The Korean Azalea, or Rhododendron yedoense, an evergreen shrub hardy to U.S. Department of Agriculture Zone 4, bears pink and lilac-coloured flowers that improve the attractiveness of your lawn. Azaleas require -rich soil to prosper and has its share of issues with pests. However, you never need to resort to pesticides and chemical fertilizers to treatment for your Azalea. Organic, Chemical Free remedies provide you with a healthful plant without harming the atmosphere, and work just as nicely.
Raise or lower the pH of your soil. Azaleas prefer a soil pH between 5.0 and 5.5. The soil pH is raised by wood ashes but use no more than 2 lbs of wood ashes for 100-square feet of soil. To lower pH, use 5 lbs of manure, 2.5 lbs of peat moss or 1-4 pounds of compost per square yard.
The azalea where it is going to receive filtered sunlight or morning sunshine through the afternoon. Too much sunlight stresses the azalea, making it challenging for the plant to conquer pest or illness issues.
Increase the fungi in the soil and mix 1 gallon of water with 1-ounce of molasses and spray the mixture on the leaves and stems of the plant to supply carbon.
Fertilize the Azalea. Use three or two handfuls of natural fertilizer that is industrial, if preferred. Repeat fertilization in early to mid-summer. Avoid fertilizing azaleas soon after after planting; the soil generally contains enough nutrients to maintain them.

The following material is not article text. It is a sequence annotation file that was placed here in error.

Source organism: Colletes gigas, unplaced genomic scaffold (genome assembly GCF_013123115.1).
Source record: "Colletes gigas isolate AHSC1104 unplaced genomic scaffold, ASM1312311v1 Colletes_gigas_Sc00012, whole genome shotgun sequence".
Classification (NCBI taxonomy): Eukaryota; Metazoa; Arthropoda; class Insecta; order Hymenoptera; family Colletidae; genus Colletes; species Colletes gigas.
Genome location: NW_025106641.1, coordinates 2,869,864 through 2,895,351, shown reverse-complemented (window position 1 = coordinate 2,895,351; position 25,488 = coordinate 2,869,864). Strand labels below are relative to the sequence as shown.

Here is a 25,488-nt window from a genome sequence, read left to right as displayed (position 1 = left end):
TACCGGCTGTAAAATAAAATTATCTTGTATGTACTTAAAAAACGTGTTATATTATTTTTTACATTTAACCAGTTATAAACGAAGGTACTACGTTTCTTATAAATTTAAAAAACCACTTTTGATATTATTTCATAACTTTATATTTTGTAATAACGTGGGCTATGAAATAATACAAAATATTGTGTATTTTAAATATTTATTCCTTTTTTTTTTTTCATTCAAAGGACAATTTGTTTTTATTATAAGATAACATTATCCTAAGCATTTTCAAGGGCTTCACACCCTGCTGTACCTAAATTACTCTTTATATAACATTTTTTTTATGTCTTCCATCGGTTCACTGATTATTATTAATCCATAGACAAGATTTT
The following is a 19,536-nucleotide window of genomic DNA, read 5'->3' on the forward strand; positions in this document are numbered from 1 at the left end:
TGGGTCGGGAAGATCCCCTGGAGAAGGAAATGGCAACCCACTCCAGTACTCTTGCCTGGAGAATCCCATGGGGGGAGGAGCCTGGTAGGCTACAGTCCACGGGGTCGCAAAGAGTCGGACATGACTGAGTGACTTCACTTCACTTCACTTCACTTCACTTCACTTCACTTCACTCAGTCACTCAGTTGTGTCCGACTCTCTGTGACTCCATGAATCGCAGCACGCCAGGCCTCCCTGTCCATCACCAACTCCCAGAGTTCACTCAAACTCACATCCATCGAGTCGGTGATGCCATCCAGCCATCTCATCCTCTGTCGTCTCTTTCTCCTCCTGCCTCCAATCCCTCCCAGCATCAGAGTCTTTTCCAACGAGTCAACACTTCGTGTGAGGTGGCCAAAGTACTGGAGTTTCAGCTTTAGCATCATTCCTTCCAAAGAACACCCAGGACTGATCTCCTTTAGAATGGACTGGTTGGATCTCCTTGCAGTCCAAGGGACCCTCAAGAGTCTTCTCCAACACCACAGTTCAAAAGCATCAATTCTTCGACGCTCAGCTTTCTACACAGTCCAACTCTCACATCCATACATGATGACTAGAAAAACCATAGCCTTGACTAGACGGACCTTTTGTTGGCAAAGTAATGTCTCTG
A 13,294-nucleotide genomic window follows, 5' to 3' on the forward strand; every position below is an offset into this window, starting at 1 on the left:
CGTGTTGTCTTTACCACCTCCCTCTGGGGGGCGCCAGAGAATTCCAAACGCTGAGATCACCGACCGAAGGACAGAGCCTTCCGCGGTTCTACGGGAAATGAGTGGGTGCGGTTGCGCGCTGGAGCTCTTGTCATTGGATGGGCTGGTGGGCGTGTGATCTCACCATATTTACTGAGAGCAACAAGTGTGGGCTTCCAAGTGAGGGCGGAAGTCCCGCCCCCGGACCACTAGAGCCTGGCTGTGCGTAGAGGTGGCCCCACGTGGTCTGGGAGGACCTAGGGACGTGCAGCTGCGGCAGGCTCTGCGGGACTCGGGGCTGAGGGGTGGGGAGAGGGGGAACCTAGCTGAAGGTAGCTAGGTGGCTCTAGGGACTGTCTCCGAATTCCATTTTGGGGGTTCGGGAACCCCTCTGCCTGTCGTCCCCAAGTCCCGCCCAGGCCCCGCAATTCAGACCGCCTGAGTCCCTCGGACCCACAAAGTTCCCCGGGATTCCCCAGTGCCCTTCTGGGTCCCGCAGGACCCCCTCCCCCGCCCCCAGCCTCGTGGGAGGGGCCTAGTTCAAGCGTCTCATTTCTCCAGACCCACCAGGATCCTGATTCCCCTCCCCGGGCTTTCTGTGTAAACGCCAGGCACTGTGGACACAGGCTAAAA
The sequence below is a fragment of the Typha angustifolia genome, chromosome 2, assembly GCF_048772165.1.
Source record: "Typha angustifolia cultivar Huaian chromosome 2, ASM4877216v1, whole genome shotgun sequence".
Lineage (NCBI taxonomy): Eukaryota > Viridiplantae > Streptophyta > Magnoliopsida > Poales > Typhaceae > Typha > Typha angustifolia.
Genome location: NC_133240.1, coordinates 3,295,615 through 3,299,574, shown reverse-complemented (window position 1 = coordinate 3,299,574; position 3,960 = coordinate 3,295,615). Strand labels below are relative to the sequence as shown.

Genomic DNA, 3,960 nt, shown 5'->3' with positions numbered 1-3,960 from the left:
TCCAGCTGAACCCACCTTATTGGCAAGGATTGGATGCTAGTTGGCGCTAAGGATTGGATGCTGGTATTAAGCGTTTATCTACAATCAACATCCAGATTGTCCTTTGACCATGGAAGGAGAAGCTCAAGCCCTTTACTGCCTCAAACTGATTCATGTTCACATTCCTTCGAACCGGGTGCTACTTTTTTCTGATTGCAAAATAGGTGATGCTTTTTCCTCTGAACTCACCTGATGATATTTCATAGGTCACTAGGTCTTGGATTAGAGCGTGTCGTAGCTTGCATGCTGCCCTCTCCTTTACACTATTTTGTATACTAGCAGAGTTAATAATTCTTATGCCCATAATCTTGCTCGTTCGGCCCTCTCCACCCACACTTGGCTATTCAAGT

Provide a mulch before winter arrives to guard the shallow roots of the plant in the weather. Use 3 to 4 inches of oak leaves, straw or pine needles. If mulching with wood chips or sawdust, use a covering 2″ thick.
Spray a natural fungicide containing neem oil to remove rust and mildew. Use a dusting of cornmeal to handle Phytophthora root rot.
Combine 1 ounce of soybean oil or oil with 1-gallon of water to handle azaleas for pests. The oil mixture on either side of the leaves and stems to eliminate insects that are related and bugs.
Handpick huge bugs out of your Azalea when they are seen by you. Put bugs in a plate of of warm water to destroy them.
Invite lady bugs, predatory wasps and praying mantises to the garden. These bugs prefer to consume pests that trouble azaleas. Nurseries frequently market their eggs or these bugs.